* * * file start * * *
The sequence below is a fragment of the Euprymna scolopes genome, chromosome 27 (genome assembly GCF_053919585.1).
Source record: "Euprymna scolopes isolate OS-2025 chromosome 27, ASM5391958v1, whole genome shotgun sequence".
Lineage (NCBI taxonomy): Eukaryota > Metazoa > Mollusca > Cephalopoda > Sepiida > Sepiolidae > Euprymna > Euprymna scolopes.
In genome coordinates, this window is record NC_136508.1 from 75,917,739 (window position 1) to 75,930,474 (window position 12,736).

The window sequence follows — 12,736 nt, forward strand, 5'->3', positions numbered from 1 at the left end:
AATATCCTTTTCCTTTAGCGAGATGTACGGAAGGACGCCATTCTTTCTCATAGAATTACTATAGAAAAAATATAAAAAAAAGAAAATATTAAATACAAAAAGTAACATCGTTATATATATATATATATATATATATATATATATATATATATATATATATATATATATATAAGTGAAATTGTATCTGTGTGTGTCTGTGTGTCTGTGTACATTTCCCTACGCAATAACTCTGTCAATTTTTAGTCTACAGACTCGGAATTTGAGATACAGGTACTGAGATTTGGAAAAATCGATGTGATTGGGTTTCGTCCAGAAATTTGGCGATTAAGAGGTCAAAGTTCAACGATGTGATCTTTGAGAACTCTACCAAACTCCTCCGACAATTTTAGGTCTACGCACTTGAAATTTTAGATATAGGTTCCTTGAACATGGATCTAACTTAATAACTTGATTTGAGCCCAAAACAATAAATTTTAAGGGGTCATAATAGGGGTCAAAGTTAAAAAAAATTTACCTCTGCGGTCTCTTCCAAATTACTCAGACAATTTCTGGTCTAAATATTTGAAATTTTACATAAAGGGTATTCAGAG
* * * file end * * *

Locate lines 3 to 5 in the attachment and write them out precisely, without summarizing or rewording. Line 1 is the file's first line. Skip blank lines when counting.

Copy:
Lineage (NCBI taxonomy): Eukaryota > Metazoa > Mollusca > Cephalopoda > Sepiida > Sepiolidae > Euprymna > Euprymna scolopes.
In genome coordinates, this window is record NC_136508.1 from 75,917,739 (window position 1) to 75,930,474 (window position 12,736).

The window sequence follows — 12,736 nt, forward strand, 5'->3', positions numbered from 1 at the left end: